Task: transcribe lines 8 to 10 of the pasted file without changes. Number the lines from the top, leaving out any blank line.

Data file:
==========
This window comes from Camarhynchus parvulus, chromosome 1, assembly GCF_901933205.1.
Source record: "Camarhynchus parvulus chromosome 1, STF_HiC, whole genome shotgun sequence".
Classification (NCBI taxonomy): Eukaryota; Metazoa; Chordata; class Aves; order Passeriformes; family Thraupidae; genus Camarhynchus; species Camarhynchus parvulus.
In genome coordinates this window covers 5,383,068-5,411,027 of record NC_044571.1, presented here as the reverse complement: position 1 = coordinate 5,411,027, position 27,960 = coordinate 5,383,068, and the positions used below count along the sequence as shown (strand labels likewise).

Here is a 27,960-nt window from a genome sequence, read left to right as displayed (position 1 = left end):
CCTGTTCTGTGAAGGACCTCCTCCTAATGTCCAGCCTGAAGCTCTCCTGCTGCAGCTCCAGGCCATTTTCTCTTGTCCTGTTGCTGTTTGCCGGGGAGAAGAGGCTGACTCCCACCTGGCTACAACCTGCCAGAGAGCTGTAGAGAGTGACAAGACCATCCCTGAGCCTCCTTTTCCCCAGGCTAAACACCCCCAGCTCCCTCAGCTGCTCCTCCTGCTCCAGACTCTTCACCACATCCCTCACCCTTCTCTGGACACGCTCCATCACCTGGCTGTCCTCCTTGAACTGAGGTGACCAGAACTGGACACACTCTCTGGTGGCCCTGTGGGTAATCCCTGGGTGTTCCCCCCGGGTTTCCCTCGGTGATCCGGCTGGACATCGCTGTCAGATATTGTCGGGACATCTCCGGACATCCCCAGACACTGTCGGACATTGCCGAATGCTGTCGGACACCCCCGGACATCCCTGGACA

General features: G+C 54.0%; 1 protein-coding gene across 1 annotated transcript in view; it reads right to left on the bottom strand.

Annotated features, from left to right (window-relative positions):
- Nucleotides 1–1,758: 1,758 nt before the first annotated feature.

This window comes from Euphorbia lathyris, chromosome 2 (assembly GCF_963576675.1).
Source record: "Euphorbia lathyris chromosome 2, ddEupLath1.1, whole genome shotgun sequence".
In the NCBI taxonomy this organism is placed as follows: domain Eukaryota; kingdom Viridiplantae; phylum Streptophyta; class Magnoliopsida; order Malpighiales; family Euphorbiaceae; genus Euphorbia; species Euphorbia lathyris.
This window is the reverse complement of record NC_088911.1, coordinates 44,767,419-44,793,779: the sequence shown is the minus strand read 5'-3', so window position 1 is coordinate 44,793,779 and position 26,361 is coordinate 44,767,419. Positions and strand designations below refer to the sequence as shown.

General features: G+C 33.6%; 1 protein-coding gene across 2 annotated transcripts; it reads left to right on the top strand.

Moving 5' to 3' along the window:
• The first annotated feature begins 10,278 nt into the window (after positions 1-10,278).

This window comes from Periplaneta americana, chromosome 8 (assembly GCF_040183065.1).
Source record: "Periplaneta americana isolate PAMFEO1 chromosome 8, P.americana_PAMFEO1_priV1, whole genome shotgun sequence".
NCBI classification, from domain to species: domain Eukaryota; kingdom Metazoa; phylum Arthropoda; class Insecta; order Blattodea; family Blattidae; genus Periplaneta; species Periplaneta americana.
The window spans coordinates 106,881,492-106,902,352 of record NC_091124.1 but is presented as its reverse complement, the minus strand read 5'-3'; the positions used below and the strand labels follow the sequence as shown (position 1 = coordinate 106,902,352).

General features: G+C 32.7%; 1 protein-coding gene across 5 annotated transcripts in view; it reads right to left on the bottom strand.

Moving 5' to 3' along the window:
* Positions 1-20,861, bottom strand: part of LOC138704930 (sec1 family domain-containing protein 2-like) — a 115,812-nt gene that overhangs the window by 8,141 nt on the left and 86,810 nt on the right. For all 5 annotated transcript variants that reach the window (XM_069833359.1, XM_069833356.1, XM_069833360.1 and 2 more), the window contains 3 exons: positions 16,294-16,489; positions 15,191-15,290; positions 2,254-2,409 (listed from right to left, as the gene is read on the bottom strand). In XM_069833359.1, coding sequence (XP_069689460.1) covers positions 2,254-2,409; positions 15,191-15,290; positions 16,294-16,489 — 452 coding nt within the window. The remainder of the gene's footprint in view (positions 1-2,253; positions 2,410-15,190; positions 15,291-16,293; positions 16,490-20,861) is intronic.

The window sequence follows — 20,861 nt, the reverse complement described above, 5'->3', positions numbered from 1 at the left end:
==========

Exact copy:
Annotated features, from left to right (window-relative positions):
- Nucleotides 1–1,758: 1,758 nt before the first annotated feature.

This window comes from Euphorbia lathyris, chromosome 2 (assembly GCF_963576675.1).